by Karen Newton
Standing in front of Mary Cassatt’s softly impressionistic “Lydia Seated on a Porch, Crocheting,” with the sublimely complementary palette of “Moonlight, New England” by Childe Hassam hangs off to the right, a visitor can’t help but feel a frisson of excitement.
Because of collectors James and Frances McGlothin, the Virginia Museum of Fine Arts' American art galleries are 73 works richer and infinitely more fascinating. Originally intended to be donated to the museum after their deaths, the couple instead decided to share in the public’s enjoyment of the works by donating them now. It is nothing short of a transformational gift.
The scope of the collection, which the McGlothins started acquiring in 1996, significantly adds to VMFA’s American holdings. Chief curator Michael Taylor calls the collection a game changer.
“When combined with our extant holdings, the collection transforms VMFA into an important destination for the study and appreciation of American art. Future acquisitions will build upon this legacy to include new works by artists already in the collection, as well as artists not yet represented so that we can enrich and enliven our American narrative.”
That narrative is stirringly exemplified in the arresting “Yachting the Mediterranean,” a large 1896 piece by Julius Leblanc Stewart showing Americans – wasp-waisted Victorian women and dandified men -- aboard a yacht churning through water that seems about to spill out on the viewer.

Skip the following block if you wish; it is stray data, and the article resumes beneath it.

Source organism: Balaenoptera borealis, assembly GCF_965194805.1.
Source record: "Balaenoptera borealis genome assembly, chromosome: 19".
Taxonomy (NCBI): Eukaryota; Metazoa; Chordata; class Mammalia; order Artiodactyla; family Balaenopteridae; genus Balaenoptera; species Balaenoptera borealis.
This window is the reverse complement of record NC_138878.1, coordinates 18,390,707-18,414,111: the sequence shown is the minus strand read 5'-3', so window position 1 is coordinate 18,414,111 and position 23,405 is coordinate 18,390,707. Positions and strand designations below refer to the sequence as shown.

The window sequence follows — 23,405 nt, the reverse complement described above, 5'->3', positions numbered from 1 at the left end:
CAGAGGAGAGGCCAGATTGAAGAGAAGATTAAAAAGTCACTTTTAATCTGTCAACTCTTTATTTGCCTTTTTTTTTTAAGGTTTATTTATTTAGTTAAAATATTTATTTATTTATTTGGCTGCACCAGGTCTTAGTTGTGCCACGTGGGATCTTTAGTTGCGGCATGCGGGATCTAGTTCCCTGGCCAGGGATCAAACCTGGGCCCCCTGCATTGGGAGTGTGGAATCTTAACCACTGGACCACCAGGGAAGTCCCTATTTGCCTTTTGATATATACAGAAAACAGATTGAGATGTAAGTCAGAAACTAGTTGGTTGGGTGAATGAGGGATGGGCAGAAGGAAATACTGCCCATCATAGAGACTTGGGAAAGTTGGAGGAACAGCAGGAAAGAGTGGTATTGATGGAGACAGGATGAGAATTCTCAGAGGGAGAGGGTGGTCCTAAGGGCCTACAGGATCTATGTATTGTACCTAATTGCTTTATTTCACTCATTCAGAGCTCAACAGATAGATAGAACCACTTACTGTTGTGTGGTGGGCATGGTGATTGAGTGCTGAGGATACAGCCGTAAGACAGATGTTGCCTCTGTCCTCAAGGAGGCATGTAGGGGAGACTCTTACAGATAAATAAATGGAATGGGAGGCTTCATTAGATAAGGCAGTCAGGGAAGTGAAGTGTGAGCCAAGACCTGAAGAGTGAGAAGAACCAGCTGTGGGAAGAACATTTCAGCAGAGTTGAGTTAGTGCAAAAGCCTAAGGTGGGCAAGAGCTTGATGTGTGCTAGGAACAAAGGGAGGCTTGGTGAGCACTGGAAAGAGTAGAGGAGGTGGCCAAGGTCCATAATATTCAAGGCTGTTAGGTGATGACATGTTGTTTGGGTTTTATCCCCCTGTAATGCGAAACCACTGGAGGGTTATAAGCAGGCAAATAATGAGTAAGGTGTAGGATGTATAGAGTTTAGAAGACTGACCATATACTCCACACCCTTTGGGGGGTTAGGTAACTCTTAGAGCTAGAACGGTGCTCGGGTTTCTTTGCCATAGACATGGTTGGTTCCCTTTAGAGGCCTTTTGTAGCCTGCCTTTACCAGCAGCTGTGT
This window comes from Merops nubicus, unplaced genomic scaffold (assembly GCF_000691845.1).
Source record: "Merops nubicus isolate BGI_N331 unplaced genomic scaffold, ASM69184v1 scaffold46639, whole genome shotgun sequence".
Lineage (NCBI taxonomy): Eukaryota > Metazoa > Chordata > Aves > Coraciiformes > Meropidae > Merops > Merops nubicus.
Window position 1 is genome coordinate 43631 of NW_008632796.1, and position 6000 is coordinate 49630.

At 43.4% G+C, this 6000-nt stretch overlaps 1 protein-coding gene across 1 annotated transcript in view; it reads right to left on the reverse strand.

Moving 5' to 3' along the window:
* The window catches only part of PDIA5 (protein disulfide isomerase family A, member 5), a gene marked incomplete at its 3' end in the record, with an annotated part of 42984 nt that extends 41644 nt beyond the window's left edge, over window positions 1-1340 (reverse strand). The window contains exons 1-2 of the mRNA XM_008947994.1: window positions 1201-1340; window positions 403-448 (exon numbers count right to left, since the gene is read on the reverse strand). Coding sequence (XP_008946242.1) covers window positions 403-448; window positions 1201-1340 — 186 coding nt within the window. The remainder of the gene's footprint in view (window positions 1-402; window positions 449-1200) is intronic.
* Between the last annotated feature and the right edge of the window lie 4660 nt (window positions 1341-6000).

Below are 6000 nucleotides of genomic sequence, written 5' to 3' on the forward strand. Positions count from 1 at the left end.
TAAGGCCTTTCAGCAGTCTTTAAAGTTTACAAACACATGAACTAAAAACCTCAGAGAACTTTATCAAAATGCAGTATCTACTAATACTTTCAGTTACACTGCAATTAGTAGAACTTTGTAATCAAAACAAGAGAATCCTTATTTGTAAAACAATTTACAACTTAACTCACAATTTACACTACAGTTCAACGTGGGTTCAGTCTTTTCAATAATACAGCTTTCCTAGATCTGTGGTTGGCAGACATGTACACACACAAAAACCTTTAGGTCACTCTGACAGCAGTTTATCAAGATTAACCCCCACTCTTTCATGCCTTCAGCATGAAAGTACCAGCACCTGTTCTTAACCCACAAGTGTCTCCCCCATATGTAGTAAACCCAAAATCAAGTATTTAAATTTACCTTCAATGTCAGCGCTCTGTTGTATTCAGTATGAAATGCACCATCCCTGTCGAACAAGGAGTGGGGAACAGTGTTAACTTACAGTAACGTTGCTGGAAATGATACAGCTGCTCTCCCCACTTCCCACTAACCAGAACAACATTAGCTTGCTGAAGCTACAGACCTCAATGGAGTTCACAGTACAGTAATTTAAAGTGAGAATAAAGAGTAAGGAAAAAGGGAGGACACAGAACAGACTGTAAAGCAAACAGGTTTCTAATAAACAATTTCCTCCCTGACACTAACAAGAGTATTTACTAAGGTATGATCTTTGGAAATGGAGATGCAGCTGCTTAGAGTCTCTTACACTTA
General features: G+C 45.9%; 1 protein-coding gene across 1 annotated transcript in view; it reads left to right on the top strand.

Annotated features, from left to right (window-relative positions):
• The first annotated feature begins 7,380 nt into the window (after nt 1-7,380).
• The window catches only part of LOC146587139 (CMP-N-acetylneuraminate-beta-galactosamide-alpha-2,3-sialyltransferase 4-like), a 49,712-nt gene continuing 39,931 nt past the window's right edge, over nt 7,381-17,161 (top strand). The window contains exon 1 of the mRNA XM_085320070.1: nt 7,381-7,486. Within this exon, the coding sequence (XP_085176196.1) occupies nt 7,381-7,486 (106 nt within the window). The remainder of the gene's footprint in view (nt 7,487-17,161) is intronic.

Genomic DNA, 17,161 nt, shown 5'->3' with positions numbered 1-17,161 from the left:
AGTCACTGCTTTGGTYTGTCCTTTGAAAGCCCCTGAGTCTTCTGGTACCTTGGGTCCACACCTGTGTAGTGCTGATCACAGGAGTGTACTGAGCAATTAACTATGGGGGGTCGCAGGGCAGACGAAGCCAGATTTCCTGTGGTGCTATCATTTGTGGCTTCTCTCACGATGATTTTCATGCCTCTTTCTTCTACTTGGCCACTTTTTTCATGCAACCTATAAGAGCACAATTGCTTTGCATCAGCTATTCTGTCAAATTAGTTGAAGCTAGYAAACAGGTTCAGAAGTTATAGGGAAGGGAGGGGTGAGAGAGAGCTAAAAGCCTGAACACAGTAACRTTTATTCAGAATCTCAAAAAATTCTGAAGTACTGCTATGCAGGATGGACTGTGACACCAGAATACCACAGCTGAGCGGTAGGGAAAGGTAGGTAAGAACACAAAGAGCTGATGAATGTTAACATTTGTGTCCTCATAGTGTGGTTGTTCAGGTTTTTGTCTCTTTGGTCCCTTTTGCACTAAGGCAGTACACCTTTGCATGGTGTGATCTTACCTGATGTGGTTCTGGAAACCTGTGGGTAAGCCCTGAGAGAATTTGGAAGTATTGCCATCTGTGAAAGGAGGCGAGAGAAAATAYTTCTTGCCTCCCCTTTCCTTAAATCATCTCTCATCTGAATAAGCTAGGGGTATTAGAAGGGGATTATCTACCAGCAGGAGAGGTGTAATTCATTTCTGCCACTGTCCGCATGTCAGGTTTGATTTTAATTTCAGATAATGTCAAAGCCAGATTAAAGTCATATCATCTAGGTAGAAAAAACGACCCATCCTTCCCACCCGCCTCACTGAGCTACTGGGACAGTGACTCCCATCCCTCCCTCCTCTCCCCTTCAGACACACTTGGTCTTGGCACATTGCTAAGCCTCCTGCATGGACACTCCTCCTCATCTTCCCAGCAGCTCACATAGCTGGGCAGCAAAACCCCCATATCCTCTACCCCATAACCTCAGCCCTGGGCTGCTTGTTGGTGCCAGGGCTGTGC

In a rare circumstance, the McGlothlins’ collection was developed over the years in thoughtful concert with VMFA’s American art collection, resulting in a significantly larger representation of artists working in the century between 1830 and 1930.
Associate Curator of American Painting and Decorative Art Susan Rawles sees it as adding both breadth and depth in early American landscape painting and particularly in late-19th- and early-20th-century “Gilded Age” holdings.
The museum now has a body of significant works by marquee names such as John Singer Sargent, Childe Hassam and William Merritt Chase that reflect the full spectrum of their stylistic development. The same holds true for Modernism. The collection includes artists once absent in VMFA’s permanent displays such as Everett Shinn and William Glackens, while bringing noticeable depth to their holdings by The Eight and the Ashcan School, with works by Maurice Prendergast, Robert Henri, George Luks and George Bellows.
“This is an extraordinary combination, as the paintings merge seamlessly with our previous holdings,” Rawles says. “Together, the two collections provide a more holistic American art continuum. It’s really the coming-together of the two parts that makes the whole so powerful.”
VMFA’s American art department occupies a rare position among its peers across the country. The combination of the McGlothlin Collection and the J. Harwood and Louise B. Cochrane Fund for American Art has set the museum on a trajectory virtually unique among art institutions.
“With our current collection and acquisition funds, we have the potential to become a leading force in the field and our audiences can expect to see new and important works of American art on regular display at the museum,” Rawles says. “We are very excited about our future.”